Steve Gonzales, a longtime Magnolia High School counselor in Anaheim, looks forward to taking Puente Project high school sophomores on a statewide bus tour of college campuses every year. The route travels all the way north to UC Berkeley before returning home through a final stop at UC Santa Barbara. It’s a trek that gives many Puente students the opportunity to step foot onto a college campus for the very first time–and hopefully not the last. Only this year, Mr. G, as students have affectionately referred to Gonzales over the years, felt he had to postpone the annual three-day trip.
“I was heartbroken that I couldn’t do it,” he says. “I didn’t feel supported. That’s how troubled this year was.”
Soon after, Gonzales asked for a leave of absence from Magnolia for the next school year only to be told a week before graduation that, upon returning, he’d be assigned to a junior high school and out of the Puente Project. The Anaheim Union High School District’s move isn’t sitting too well with parents, alumni and students who’ve come to know Gonzales as “Papa Puente.” They started an online petition that’s gathered hundreds of signatures. Together, they turned out at last week’s AUHSD board meeting in a show of support for their beloved counselor.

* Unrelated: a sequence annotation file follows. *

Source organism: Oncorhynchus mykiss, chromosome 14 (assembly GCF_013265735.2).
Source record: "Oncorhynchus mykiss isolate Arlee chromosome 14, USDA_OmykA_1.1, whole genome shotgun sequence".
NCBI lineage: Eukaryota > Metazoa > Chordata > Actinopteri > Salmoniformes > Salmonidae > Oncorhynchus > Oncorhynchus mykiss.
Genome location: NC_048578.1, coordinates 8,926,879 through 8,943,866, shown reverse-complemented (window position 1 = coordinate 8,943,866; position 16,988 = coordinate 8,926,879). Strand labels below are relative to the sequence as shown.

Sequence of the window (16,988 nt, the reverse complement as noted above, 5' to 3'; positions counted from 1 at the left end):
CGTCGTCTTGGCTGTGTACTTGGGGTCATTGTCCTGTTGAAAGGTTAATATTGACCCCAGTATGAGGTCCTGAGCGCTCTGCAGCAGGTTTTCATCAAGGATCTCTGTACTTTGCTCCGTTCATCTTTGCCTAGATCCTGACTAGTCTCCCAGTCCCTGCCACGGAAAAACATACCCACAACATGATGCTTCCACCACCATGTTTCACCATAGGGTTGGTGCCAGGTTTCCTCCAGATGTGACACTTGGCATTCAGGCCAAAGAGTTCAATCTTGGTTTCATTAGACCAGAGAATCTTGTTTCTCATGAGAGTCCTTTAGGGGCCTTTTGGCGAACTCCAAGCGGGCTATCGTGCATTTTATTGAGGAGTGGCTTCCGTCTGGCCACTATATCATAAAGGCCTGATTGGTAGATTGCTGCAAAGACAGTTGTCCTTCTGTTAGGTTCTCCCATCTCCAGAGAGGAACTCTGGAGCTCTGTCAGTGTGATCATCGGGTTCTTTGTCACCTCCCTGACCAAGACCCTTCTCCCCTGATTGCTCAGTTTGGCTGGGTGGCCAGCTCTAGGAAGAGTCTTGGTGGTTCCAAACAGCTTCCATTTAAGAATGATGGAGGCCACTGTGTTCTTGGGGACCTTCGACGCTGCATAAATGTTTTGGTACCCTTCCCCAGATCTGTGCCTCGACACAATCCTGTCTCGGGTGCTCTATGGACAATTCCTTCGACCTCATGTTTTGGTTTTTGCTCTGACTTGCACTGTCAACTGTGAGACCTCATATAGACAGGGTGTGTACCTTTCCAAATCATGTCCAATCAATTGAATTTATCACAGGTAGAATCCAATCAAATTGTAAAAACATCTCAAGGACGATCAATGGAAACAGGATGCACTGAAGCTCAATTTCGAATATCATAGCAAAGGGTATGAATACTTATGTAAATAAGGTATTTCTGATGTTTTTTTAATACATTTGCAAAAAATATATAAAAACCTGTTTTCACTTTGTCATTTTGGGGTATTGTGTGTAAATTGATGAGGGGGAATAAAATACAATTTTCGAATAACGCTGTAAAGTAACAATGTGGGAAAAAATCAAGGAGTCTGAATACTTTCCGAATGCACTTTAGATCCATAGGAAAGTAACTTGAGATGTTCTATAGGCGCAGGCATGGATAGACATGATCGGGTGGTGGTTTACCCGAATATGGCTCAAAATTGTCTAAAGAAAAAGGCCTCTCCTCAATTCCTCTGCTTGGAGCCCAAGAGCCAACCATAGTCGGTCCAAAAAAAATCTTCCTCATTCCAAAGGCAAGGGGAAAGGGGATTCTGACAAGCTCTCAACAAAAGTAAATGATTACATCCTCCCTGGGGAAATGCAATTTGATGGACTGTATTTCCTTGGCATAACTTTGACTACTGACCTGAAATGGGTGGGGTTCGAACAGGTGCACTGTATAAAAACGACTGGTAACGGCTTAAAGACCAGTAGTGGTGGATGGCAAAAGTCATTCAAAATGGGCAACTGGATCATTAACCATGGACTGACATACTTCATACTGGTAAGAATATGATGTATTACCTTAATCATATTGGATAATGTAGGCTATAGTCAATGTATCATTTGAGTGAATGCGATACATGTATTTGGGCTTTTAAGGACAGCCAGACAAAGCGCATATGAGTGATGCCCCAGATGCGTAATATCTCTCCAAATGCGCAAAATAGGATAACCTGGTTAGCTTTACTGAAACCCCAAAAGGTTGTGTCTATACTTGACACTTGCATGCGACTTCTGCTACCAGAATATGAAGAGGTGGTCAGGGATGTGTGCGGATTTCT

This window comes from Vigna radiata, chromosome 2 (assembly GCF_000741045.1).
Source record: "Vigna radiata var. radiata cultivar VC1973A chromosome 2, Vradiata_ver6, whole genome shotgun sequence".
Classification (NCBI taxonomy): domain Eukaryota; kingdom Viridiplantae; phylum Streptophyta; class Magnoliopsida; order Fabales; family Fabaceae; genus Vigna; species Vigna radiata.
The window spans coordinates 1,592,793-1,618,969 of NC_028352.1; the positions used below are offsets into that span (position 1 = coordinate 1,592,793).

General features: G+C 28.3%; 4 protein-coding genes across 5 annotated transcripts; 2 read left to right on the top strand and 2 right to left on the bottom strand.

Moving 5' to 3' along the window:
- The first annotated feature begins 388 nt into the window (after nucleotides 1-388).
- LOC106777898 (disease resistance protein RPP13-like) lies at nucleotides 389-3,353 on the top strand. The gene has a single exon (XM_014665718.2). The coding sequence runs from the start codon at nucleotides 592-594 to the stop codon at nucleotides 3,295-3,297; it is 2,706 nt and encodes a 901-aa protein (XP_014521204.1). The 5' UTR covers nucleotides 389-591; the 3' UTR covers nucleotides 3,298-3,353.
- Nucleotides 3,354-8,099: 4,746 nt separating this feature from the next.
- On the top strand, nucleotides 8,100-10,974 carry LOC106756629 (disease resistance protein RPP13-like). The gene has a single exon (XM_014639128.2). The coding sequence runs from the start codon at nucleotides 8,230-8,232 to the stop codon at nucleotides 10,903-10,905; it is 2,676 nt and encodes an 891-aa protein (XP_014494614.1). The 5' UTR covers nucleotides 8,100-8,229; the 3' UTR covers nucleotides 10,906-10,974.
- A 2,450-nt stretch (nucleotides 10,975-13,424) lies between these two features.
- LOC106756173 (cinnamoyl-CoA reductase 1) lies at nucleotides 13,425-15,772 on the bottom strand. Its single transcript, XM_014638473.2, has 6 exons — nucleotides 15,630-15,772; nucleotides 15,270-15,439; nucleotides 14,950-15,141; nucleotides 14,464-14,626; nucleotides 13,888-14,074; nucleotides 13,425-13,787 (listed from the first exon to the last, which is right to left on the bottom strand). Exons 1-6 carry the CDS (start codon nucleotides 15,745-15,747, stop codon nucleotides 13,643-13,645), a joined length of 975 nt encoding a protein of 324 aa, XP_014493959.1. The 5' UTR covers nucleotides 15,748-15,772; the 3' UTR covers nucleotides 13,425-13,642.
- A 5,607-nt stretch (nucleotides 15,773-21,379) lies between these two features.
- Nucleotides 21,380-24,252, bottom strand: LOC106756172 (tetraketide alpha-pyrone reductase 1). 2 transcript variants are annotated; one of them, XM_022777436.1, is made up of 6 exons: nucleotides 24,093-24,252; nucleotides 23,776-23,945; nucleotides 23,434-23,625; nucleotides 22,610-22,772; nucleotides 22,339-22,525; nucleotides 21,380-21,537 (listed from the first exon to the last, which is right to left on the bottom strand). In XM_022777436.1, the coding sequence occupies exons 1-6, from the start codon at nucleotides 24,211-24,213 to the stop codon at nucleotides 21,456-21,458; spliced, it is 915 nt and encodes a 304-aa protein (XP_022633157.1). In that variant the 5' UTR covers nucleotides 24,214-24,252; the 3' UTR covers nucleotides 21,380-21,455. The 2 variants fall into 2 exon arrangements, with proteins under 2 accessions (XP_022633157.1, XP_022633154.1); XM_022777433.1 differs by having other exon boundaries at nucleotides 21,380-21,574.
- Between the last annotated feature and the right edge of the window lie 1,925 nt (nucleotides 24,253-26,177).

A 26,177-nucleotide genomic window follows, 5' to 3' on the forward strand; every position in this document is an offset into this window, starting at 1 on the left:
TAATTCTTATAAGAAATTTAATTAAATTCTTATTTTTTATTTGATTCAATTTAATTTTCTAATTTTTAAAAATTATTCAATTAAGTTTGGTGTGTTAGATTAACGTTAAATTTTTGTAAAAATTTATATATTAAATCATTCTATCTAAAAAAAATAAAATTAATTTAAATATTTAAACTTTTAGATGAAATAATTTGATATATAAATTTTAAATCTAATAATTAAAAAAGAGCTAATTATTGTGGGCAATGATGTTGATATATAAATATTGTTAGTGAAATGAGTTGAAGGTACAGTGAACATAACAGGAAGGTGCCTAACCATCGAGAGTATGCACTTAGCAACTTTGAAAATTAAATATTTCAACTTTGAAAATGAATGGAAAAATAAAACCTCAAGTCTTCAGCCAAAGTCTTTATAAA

“If Mr. Gonzales is not granted the opportunity to return, I feel the impact it will have on the Puente program and the Magnolia community as a whole will be devastating,” said Michelle Viramontes, a parent of a recent Puente graduate from Magnolia. “When I think of the Puente Program at Magnolia, I immediately see Mr. Gonzales. He’s been a pillar of the program helping to build the college dream for countless numbers of students from our community.”
Viramontes is not alone in her appraisal. Gonzales earned his reputation since first interviewing for a counselor position at both Savanna and Magnolia high schools with the Puente Project in 1994 before being transferred exclusively to the latter school a few years later. The award-winning program encourages Latinos to graduate from high school and enroll in four-year universities. For the first two years, students take a Puente English class with culturally responsive literature in the curriculum. Gonzales, as counselor, guided generations of future scholars through A-G requirements, including this reporter, on their way to acceptance letters from universities.